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You Can’t Fix Today’s Challenges With Yesterday’s Solutions

Hey FAM, it’s Ray Allegrezza.

Today I’m talking about the ongoing worker shortage in the furniture industry and beyond. How has the world of work has been reshaped by the pandemic? Microsoft has some ideas, and I dig into those below.

Plus, don’t miss our exclusive interview with Overstock.com President David Nielson where he talks about the company’s laser focus on furniture and related goods.

Also, join our newest member of The FAM, Julia Rosien, as she outlines the digital trends taking shape in 2022 and beyond.


#WIMTY — What It Means To You

Long before anybody in Furnitureland ever heard of Covid-19, the need to recruit young people into our sector was already at pandemic levels.

And as is the case with most tough problems, it was always much easier to talk about the fact that we had a problem than it was to come up with viable solutions to the problem.

It still is, because like it or not, I’m not aware of any silver bullet capable of putting a quick fix to a longstanding problem.

But wait… the problem has gotten more interesting because now, the problem has a problem. It has been dubbed the Great Resignation, and much like Covid 19, it is on a tear and seems destined to prompt the employees we still have left to up and quit.

According to statistics from The Bureau of Labor Statistics, a whopping 47.8 million workers quit their jobs last year. That’s an average of some 4 million employees a month.

And from where I sit, I don’t think we are seeing any kind of a slowdown. Recent numbers from the Department of Labor’s Bureau of Labor Statistics say we broke a record— a record 4.53 million workers quit their jobs in March 2022 and that number has the dubious distinction of topping the previous series high of 4.51 million in November 2021.

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So, before anyone can stop the bleeding, one needs to know where the wound is and what caused it.

A recent study from Microsoft that was based on surveys with more than 30,000 workers in some 31 countries seems to shed some light on the issue.

The input from the employees helped Microsoft identify seven major trends that underscore how the world of work has been reshaped by the pandemic.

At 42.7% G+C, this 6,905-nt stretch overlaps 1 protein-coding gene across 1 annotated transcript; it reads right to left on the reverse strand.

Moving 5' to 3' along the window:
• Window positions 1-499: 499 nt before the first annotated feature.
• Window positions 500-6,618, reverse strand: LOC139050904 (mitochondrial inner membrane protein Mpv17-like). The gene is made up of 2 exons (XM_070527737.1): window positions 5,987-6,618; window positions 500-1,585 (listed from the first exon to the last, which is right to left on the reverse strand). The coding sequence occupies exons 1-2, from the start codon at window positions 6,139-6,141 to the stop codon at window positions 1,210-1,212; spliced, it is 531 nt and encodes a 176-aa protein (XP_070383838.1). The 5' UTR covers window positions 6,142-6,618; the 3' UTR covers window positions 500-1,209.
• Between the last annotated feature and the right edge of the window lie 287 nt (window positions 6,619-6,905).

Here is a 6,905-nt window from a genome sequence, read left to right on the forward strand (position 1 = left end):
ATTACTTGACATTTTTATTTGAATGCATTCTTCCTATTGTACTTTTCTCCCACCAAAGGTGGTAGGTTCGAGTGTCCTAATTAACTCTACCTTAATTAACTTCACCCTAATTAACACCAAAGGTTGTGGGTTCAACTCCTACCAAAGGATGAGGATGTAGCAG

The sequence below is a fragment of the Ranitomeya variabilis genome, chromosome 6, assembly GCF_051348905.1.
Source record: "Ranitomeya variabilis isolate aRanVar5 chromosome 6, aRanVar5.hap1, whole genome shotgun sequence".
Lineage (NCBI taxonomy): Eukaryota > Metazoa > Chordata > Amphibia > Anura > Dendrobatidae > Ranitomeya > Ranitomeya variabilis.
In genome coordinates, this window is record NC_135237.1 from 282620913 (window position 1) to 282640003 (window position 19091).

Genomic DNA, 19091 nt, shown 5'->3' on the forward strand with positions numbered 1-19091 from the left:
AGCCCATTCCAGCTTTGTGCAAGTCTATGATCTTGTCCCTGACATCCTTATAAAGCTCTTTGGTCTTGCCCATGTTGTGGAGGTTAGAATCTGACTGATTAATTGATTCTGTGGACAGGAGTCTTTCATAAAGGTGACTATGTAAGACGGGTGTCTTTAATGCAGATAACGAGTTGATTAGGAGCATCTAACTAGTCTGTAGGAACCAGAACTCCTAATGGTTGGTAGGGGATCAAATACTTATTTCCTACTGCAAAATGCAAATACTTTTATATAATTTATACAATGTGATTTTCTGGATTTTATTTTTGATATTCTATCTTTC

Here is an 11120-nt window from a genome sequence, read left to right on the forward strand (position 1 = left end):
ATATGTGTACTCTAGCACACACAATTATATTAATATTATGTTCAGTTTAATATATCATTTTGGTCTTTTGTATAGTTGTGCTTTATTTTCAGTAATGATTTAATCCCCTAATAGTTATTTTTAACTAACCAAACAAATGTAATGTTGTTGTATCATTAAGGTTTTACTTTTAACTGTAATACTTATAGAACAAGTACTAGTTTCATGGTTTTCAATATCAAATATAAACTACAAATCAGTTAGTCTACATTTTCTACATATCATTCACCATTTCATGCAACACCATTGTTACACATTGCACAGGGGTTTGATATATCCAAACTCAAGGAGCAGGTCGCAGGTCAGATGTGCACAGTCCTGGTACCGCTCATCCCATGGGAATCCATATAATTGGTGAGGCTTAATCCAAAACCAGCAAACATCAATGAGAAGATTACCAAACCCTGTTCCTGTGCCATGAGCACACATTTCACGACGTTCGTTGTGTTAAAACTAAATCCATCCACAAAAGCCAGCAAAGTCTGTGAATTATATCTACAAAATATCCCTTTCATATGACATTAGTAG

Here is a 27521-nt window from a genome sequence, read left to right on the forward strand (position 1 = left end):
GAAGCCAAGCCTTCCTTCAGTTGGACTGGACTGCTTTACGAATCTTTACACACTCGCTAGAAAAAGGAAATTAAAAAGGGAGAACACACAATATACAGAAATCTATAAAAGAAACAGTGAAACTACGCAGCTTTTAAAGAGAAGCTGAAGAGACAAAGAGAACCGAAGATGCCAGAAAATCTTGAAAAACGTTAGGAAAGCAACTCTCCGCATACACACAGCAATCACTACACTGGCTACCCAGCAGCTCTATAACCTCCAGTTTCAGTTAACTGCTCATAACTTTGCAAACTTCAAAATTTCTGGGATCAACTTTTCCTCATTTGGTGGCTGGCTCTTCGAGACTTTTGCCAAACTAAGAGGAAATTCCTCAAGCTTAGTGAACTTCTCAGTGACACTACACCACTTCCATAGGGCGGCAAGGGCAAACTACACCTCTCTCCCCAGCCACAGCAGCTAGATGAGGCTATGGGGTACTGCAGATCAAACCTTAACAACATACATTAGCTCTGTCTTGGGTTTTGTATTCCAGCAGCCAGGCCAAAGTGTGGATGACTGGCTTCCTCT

Here are the seven trends Microsoft identified:

  • Flexible work is here to stay
  • Leaders are out of touch with employees and need a wake-up call
  • High productivity is masking an exhausted workforce
  • Gen Z is at risk and will need to be re-energized
  • Shrinking networks are endangering innovation
  • Authenticity will spur productivity and wellbeing
  • Talent is everywhere in a hybrid world

Commenting on the report, Microsoft CEO Satya Nadella, said, “Over the past year, no area has undergone more rapid transformation than the way we work. Employee expectations are changing, and we will need to define productivity much more broadly — inclusive of collaboration, learning, and well-being to drive career advancement for every worker, including frontline and knowledge workers, as well as for new graduates and those who are in the workforce today. All this needs to be done with flexibility in, when, where, and how people work.”

The study also suggests that some employees are experiencing “digital exhaustion” and went on to note that with the shift to remote working, saying, “much of the spontaneous sharing of ideas that can take place within a workplace was lost.’’

And very much a challenge for us — and others hoping to attract and recruit young workers — is that Gen Z, which starts with people born in 1997, might suffer the most from digital burnout.

Even so, the Microsoft study concluded that quitting one’s job was not relegated to just one age group. The study found that more than 40% of workers are thinking about leaving their current employer this year.

And with remote work gaining ground, the study also concluded that a whopping 46% of those surveyed were thinking about relocating as a result of the flexibility remote working offers them.

This churn and burn has got to be keeping employers up late into the night, as it should.